1. The coefficient of prediction (correlation) of family relationships and moral standards with the personality characteristics of the secondary school students is not significant.
2. The coefficient of prediction (correlation) of school type with the personality characteristics of the secondary school students is not significant.
3. The coefficient of prediction (correlation) of all the home environmental factors with the personality characteristics on self-esteem of the secondary school students is not significant.
1.6 Significance of Study
Theoretically, the study has provided useful empirical evidence on the predictive power of some key environmental factors on personality characteristics of adolescent students. It was established in this study that home factors like family relationship, parenting style and Socio-Economic Status (SES) of parents have high predictive power on secondary school adolescents‟ personality. The findings imply that any kind of experience an individual had during his/her childhood especially in the home determines in large part what the individual could be later in life. Other experiences outside the home may add to what is already put in place or inculcated in the individual while in the home. The findings added to the literature and knowledge base of available researches on home environmental factors and personality characteristics of secondary school adolescents.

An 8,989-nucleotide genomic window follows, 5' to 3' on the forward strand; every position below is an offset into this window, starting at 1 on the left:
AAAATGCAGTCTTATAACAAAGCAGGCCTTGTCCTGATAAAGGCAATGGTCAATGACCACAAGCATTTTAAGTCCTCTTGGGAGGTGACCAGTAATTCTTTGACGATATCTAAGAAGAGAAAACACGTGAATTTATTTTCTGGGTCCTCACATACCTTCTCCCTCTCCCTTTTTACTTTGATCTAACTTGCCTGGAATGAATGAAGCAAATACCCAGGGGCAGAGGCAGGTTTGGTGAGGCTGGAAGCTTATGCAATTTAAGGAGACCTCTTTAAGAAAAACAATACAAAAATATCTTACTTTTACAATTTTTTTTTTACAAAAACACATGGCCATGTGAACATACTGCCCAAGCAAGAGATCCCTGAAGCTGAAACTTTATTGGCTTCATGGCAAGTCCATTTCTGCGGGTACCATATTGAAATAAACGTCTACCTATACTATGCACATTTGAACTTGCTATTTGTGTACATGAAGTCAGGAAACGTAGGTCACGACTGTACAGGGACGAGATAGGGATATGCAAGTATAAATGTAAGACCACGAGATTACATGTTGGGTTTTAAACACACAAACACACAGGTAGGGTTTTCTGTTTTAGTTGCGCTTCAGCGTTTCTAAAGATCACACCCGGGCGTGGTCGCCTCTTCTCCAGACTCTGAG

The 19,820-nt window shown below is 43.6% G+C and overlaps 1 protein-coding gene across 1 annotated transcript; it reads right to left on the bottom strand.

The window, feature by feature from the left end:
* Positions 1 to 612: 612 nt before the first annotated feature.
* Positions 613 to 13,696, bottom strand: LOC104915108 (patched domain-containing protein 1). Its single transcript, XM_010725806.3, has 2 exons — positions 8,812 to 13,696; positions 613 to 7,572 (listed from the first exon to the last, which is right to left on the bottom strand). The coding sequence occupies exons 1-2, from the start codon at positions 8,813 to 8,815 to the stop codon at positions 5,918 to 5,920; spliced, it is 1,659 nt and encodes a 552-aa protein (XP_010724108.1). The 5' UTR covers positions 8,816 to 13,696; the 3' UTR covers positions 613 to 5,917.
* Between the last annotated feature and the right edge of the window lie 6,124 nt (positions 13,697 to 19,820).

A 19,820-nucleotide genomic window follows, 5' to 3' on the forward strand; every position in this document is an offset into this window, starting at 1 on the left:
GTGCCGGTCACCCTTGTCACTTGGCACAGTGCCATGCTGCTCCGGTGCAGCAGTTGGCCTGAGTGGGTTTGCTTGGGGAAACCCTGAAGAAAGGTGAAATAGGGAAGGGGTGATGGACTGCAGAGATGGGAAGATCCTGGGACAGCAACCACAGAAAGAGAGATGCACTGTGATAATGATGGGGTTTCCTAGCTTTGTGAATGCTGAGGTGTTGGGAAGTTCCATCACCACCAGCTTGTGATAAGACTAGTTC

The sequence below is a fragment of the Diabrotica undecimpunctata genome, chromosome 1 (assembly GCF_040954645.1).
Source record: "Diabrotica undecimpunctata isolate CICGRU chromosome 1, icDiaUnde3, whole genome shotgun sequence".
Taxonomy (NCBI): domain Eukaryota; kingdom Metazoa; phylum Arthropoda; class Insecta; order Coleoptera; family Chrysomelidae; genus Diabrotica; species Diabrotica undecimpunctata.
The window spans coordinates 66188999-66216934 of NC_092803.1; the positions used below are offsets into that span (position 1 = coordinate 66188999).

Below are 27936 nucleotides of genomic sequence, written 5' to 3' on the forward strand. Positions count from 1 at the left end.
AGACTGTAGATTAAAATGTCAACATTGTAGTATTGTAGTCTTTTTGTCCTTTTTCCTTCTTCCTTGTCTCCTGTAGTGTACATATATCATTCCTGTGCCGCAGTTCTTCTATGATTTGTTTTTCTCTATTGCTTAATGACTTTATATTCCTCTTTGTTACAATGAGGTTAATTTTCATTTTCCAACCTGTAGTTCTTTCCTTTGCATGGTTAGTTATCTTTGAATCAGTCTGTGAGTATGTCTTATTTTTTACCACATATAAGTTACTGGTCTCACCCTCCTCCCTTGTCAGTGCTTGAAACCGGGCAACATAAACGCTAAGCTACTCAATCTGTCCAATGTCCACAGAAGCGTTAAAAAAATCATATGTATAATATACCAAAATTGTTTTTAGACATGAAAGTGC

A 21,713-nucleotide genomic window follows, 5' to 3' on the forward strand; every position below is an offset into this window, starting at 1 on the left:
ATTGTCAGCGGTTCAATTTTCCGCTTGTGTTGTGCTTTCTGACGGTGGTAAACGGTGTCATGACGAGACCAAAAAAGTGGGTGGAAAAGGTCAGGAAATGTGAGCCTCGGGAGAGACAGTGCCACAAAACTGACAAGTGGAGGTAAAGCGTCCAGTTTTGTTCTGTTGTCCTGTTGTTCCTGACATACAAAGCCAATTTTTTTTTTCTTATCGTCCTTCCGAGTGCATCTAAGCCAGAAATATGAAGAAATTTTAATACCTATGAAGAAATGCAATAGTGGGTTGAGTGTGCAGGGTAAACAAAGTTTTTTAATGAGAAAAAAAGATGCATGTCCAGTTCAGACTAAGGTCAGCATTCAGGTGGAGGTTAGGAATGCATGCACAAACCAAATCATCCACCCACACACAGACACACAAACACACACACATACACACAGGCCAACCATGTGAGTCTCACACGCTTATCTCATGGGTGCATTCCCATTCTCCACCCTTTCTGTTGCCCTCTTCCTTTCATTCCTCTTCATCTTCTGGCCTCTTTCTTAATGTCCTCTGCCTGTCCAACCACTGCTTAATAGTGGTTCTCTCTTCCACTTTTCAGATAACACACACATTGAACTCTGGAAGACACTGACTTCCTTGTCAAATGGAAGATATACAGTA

Findings of this study will assist educators, psychologists, social workers, guidance-counsellors, school administrators and government (through awareness campaigns) to look beyond the intellectual ability, interest and other traditional sources as the sole causes of underachievement of students. Rather they should look at the home background of the adolescent, personality traits, school type etc. whether these environments are stimulating ones, which would enhance positive development physically, mentally, socially, morally and psychologically. It is hoped that findings of this study will also strengthen the work of counselling psychologists in view of the fact that they provide guidance and counselling services to parents and students, for the realization of their various roles in the family life.
Findings of this study when published will help to keep educators and school counsellors abreast of the necessary records on personality profiles of students for appropriate educational, vocational and personal-social guidance services to students.